A federal appeals court upheld the U.S. Environmental Protection Agency’s Mercury and Air Toxics Standards (MATS) requiring power plants install technology to cut emissions of mercury and other air pollutants. MATS was challenged by industry and several states that argued the EPA should have considered costs when determining whether it was “appropriate and necessary” to go forward with the standards. The EPA contended the rule was required under the Clean Air Act. “On its face,” the majority opinion said, the Clean Air Act “neither requires EPA to consider costs nor…
  • The Penan Hunter-Gatherers of Sarawak

    Joanna Eede
    17 Apr 2014 | 11:19 am
    Photograph by Julien Coquentin For the Penan of Sarawak’s rainforest, the raucous call of the white-crowned hornbill has long heralded dawn. Today, however, they are just as likely to be woken by the sound of chainsaws and falling trees. The tropical rainforest of Sarawak in Borneo, East Malaysia, is one of the most biologically rich forests on earth. It is also home to the Penan people, one of the last hunter-gatherer tribes in Malaysia; they have lived in harmony with the rainforest, with its fast-flowing rivers and twisting networks of limestone caves, for thousands of years.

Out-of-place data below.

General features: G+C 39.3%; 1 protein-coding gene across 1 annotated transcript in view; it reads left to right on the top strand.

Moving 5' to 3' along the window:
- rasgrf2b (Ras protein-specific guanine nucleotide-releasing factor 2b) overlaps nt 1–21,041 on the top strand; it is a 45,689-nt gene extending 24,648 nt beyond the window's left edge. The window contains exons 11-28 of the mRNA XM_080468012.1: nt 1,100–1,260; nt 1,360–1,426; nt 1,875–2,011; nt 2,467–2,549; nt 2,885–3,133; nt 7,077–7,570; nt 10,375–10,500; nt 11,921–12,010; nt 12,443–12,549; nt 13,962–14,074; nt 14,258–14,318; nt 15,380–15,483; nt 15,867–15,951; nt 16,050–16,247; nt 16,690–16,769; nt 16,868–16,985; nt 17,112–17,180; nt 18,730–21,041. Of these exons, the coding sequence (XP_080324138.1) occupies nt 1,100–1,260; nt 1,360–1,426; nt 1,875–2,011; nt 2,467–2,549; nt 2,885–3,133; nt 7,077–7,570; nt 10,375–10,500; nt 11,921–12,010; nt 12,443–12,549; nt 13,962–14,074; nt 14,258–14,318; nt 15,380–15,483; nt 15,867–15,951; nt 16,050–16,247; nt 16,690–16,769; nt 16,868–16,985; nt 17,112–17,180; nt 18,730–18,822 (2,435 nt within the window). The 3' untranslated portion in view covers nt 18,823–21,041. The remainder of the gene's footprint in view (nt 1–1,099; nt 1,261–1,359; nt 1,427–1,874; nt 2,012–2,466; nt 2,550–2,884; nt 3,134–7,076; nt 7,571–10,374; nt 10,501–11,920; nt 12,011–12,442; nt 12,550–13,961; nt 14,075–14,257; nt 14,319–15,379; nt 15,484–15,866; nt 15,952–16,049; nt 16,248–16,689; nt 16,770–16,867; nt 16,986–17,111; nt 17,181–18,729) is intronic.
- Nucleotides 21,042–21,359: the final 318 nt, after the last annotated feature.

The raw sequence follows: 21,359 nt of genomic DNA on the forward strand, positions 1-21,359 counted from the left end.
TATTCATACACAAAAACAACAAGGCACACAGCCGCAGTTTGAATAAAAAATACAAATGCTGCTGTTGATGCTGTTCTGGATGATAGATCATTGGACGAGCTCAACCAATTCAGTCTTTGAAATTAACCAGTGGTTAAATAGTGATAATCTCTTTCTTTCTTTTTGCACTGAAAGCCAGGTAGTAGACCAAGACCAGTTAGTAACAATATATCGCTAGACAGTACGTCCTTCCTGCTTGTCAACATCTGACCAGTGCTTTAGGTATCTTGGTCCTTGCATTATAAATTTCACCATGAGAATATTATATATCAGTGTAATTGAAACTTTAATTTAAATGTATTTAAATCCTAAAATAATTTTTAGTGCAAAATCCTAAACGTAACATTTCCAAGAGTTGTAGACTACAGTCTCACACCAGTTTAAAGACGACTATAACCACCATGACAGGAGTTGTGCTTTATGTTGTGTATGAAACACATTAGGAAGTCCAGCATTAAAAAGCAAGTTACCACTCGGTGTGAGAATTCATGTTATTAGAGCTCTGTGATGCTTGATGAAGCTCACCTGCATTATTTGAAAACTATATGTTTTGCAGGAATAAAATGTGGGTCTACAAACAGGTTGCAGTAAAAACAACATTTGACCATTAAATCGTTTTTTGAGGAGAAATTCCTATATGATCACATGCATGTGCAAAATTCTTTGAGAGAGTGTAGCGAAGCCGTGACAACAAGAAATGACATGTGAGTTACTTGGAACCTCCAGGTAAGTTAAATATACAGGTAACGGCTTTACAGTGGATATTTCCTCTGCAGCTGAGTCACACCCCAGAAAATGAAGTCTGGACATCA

• World’s First Female “Penis” Found, in Cave-Dwelling Bugs

    Sandeep Ravindran
    17 Apr 2014 | 11:01 am
    Scientists have discovered the first female “penis” in the animal kingdom, a new study says. Four new species of Brazilian cave-dwelling bugs have sex-reversed genitalia, so that the female uses her elaborate penis-like organ to penetrate the male’s vagina-like opening and collect his sperm. (Related: “Wild Romance: Weird Animal Courtship and Mating Rituals.”) A female in the newfound species N. curvet (top) mates with a male. Photograph by Yoshizawa Kazunori “There’s nothing that [this] can be compared to,” said study co-author Rodrigo…
 
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    Intelligent Travel

  • I Heart My National Park: Yellowstone

    I Heart My National Park
    18 Apr 2014 | 8:54 am